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Fortune Mag Declares Home Ownership on the Rise

By Stacey Moncrieff, Editor in Chief, REALTOR® Magazine

FortuneI was just reviewing proofs of our April/May issue — in which forecasters have predicted a steady rise in home appreciation through 2015 — when our publisher e-mailed me a link to “Real estate: It’s time to buy again” by veteran Fortune magazine writer Shawn Tully. Tully makes a convincing case that the moribund new-construction market, combined with rising rents and an improving job market, will result in increased demand for homes and begin to drive prices up. Even in many high-foreclosure areas, he says, the outlook is getting better.

All good news comes with caveats. Tully says consumer confidence and job growth still need to gain ground — and he allows that some markets won’t rebound quickly. But he provides a solidly positive report for real estate pros dealing with nervous and discouraged sellers and buyers. He writes:

“During the last decade’s historic run-up in prices, Fortune repeatedly warned that things were moving too fast. In a cover story titled “Is the Housing Boom Over?” [published in 2004], this writer’s analysis found that the basic forces that govern the market — the cost of owning vs. renting and the level of new construction — were in bubble territory. Eventually reality set in, and prices plummeted. Our current view focuses on those same fundamentals — only now they’re pointing in the opposite direction.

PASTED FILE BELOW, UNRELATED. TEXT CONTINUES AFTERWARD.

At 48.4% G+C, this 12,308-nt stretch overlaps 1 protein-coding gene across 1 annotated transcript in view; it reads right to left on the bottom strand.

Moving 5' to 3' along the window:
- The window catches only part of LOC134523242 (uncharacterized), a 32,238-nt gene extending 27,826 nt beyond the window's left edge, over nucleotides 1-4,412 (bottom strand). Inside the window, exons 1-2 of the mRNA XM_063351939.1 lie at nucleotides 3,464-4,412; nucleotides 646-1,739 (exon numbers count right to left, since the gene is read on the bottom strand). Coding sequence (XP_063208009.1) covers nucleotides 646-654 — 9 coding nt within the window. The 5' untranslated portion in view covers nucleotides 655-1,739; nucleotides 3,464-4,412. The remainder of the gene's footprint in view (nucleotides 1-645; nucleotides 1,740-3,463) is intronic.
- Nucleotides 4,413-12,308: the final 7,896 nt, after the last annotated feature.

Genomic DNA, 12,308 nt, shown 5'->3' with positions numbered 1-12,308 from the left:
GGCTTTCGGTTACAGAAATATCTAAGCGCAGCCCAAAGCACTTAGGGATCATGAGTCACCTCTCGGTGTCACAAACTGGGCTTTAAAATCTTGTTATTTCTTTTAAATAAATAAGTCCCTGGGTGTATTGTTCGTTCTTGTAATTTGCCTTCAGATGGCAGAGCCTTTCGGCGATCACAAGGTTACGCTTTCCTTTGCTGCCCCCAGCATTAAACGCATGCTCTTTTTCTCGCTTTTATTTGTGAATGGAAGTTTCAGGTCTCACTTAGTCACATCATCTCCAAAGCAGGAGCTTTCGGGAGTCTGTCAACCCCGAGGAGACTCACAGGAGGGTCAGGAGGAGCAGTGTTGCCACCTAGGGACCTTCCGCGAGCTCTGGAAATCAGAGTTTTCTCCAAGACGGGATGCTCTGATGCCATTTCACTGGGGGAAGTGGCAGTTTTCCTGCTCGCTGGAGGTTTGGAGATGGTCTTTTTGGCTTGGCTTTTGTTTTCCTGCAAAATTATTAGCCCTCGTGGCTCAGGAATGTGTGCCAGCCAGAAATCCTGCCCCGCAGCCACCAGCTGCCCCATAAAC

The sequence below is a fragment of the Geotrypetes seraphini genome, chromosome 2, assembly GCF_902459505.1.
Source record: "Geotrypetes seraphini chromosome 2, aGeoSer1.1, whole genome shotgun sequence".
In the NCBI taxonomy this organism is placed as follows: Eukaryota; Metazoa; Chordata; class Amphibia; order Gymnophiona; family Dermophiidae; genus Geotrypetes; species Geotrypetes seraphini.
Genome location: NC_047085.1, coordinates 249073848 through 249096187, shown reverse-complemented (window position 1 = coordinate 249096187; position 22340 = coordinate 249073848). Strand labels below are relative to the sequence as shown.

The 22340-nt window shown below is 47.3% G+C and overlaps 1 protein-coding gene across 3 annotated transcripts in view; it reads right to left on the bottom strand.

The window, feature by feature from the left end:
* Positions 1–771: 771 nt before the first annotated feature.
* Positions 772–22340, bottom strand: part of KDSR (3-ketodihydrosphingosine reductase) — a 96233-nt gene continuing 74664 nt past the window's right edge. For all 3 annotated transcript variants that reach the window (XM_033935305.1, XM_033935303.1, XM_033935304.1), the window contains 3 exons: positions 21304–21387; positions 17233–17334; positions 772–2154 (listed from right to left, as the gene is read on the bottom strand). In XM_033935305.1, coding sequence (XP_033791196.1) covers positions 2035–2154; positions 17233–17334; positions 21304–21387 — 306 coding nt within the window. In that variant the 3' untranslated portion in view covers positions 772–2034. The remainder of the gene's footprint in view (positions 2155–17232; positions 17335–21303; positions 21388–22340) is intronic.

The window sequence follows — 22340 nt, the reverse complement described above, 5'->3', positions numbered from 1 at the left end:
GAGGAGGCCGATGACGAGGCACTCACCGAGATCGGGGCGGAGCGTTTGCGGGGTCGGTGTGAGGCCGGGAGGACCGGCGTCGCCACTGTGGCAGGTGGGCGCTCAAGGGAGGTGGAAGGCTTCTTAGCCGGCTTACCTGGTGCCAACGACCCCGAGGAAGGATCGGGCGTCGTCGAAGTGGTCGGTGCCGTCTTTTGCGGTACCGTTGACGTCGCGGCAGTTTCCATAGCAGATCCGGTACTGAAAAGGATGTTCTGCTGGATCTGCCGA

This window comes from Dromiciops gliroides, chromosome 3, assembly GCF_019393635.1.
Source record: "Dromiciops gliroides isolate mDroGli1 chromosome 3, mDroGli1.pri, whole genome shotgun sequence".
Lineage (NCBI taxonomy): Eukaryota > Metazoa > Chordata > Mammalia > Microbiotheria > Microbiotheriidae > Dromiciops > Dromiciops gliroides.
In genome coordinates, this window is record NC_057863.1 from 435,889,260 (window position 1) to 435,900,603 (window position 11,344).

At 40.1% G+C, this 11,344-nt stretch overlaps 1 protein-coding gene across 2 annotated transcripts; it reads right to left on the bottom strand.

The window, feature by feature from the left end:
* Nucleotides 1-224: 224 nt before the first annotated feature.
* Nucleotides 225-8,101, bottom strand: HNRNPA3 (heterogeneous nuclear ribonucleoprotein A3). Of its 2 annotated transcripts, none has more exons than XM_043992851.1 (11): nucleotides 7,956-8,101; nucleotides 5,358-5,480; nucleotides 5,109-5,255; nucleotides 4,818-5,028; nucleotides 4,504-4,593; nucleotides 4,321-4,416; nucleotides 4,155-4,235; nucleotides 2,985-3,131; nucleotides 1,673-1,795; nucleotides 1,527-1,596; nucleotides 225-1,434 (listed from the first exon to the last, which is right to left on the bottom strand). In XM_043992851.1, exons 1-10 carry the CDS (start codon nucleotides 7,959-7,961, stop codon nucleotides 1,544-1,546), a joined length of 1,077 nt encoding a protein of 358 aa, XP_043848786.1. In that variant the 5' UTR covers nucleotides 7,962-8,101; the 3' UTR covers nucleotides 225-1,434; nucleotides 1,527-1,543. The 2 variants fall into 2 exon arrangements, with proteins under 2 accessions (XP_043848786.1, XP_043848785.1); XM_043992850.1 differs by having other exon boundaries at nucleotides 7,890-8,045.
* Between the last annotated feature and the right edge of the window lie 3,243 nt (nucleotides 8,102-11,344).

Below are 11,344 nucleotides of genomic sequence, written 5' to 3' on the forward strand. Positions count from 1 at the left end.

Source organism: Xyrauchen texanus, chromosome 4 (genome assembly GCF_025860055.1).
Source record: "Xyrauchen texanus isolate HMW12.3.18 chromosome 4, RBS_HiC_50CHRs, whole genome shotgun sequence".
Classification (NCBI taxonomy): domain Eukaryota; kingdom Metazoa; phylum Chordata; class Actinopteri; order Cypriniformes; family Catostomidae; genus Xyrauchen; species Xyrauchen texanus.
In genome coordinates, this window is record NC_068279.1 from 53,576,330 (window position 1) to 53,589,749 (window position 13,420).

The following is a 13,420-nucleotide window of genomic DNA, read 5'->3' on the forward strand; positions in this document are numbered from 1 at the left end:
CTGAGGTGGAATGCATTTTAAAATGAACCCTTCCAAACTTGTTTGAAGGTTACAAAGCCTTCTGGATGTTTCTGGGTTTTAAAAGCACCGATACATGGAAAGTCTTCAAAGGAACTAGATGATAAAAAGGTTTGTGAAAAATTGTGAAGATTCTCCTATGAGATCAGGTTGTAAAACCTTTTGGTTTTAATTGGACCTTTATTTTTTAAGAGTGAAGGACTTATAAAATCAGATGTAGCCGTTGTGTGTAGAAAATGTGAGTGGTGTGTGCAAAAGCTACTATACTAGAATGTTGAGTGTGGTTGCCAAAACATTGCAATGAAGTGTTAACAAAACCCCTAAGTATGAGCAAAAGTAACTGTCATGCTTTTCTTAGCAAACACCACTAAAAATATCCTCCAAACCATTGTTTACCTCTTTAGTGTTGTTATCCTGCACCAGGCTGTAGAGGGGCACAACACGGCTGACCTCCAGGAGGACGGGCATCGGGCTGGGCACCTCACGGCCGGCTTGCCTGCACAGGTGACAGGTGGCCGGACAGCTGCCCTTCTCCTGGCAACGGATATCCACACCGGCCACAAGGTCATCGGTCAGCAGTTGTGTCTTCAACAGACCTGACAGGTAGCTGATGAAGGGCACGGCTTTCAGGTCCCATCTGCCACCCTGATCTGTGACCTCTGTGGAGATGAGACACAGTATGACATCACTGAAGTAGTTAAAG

“So let’s state it simply and forcibly: Housing is back.”

Stacey Moncrieff

Stacey is vice president of business-to-business communications for the National Association of REALTORS®, overseeing the association's key communications with NAR members and REALTOR® association executives.

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Comments
  1. I have been saying this for the past 8 months here in Massachusetts and New Hampshire- that we were within inches if not at the bottom. Good to see others saying this, too.

  2. Sure it is on the rise… for first-time home buyers due to mass foreclosures. No one in their right mind would get rid of their house now unless they are in a boom-town, foreclosing or a job change.

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